“I look forward to working with Dame Carol Black to reduce the unsustainable bill on both employers and the State caused by sickness absence, and making radical recommendations to achieve this.”

The Government has also announced a £12m finance injection to fund health and work programmes, including the current Fit for Work Service and occupation-health advice lines. IOSH executive director of policy, Luise Vassie, believes the reivew and the Government’s funding will have a postitive impact, she said: “IOSH welcomes the Department of Work and Pensions (DWP) review into long-term sickness absence. Being in work has health and wellbeing benefits for the individual, their family and the community – and it’s good for the economy, the taxpayer and the business.
“We believe that the extra £12million channelled into funding health and work programmes will be key to providing more support to companies, meaning that problems are tackled early, rather than being left to develop into a long-term absence issue. Rehabilitation policies can also be built into these programmes as part of a wider strategy to enable employees’ early return to work.
“However, through this review, the DWP needs to make sure it helps people coming off benefit to find suitable roles, allowing them to return to work with the proper support they need.”

New statistics released by the Office for National Statistics revealed that sickness absence fell to a low point during the recent recession but has since returned to pre-recession levels. Before the onset of the downturn, 2.5 per cent of employees in the Labour Force Survey had had at least one day off sick in the week before they were interviewed. This figure fell to an all-time low of 2.1 per cent in the first quarter of 2009 but was back to 2.5 per cent by the last quarter of 2010.

Commenting on the figures, EEF head of health and safety policy, Steve Pointer, said: “These figures illustrate that sickness absence remains a significant issue for businesses. As well as costing business around £15bn a year, with the cost to tax-payers being several times higher, these costs reduce competitiveness and hamper growth.” €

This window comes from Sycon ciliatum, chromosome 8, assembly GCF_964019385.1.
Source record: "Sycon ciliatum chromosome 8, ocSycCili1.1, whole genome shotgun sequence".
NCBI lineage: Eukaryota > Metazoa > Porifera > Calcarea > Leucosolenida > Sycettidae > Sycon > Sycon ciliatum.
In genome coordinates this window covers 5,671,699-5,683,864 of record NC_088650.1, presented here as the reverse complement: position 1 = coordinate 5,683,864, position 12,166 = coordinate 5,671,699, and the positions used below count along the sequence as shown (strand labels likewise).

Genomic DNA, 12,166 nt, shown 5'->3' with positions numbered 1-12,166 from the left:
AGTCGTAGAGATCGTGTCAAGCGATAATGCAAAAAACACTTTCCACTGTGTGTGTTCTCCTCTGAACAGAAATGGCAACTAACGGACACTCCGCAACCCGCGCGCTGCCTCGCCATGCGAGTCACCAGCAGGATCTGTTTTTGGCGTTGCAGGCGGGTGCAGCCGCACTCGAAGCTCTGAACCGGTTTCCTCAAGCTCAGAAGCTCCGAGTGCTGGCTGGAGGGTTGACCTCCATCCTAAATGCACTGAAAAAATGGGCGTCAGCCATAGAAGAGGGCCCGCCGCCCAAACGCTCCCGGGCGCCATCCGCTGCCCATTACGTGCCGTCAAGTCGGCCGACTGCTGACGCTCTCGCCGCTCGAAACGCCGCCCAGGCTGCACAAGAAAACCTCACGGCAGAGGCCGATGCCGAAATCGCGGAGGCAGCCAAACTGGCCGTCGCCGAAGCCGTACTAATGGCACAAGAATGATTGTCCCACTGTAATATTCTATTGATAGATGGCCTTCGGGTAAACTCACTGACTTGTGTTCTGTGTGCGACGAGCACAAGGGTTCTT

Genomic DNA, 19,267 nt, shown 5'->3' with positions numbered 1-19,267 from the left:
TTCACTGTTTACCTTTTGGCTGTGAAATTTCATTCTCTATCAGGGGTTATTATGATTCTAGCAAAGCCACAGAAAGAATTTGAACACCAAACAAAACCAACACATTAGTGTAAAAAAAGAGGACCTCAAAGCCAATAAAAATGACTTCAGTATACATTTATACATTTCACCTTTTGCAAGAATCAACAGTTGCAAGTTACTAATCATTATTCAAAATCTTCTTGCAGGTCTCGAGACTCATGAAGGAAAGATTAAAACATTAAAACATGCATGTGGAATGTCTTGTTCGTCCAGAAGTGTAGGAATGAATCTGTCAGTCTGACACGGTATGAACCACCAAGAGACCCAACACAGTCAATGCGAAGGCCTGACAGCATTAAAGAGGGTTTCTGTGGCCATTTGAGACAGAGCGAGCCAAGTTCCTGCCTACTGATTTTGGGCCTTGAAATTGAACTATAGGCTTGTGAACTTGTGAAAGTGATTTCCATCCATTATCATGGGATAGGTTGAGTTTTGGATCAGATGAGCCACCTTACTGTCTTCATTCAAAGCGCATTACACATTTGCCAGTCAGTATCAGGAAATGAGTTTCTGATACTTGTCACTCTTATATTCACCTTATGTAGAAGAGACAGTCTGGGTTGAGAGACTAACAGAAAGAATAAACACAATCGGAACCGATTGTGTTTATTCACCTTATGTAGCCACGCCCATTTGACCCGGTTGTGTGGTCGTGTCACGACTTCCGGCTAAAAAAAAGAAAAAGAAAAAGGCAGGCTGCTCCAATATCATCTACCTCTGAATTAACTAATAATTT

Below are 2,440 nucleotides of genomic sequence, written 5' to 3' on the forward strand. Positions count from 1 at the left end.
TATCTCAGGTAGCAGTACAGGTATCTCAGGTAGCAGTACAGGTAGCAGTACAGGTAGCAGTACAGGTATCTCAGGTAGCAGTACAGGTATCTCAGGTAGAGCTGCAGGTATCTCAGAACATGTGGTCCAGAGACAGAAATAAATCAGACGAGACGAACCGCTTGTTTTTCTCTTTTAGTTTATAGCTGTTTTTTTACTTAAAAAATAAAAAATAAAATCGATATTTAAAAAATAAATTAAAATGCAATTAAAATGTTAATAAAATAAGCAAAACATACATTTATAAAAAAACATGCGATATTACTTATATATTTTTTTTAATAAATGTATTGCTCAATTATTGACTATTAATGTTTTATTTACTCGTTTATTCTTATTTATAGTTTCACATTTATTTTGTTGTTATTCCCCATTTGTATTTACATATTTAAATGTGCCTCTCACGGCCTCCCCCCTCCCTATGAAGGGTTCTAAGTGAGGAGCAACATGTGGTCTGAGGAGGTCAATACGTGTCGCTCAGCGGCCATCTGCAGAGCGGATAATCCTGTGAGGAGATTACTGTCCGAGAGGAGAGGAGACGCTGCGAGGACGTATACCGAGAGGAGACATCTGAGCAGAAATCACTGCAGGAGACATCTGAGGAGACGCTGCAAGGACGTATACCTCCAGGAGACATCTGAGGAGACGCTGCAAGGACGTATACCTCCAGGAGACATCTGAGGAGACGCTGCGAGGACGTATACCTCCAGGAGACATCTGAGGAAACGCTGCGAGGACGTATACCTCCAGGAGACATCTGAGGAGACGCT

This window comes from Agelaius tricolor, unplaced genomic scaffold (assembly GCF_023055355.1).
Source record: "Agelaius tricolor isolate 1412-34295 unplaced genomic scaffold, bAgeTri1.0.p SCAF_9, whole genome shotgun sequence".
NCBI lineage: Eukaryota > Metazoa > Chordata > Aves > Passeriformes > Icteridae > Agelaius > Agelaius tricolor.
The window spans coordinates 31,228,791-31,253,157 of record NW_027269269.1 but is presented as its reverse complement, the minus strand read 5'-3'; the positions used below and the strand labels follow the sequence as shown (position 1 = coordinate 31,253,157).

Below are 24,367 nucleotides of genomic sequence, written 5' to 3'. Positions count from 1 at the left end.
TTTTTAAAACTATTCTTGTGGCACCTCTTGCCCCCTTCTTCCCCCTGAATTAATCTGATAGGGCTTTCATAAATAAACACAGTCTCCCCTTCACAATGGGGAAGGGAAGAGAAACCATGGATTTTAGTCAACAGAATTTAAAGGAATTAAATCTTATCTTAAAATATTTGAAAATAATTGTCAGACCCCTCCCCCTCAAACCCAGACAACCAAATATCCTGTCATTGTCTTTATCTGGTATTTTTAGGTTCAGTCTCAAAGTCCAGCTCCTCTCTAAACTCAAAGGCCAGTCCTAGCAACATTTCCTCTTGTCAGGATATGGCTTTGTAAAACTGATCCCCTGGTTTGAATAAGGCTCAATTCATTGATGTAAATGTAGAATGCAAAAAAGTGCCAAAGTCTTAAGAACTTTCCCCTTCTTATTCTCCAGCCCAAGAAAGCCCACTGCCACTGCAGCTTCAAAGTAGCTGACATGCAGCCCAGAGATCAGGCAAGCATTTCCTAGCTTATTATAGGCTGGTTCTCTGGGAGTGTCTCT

What makes us susceptible to burnout?

In this episode  of the Safety & Health Podcast, ‘Burnout, stress and being human’, Heather Beach is joined by Stacy Thomson to discuss burnout, perfectionism and how to deal with burnout as an individual, as management and as an organisation.

We provide an insight on how to tackle burnout and why mental health is such a taboo subject, particularly in the workplace.


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13 years ago

I find it distasteful that those on long term sickness in Local Authorities also acrue holiday time whilst absent for work. Holiday time should only be acrued when actually working.

13 years ago

There is an obvious case for reducing the cost to the taxpayer (the government’s contribution) to the cost of employment related ill health. Surely the logical solution is to use the very basic principle of ‘he who causes the harm pays for it’. The unavoidable duty of an employer or potential employer, is to protect the health of employees. It doesn’t say for a few days’ so why can’y ALL the costs be carried by the employer, insurance premium increases would weed out the ‘unsafe employers’

13 years ago

its about time the public sector came into line with the private sector, 3 – 6 months is more than enough of a drain on tax payer`s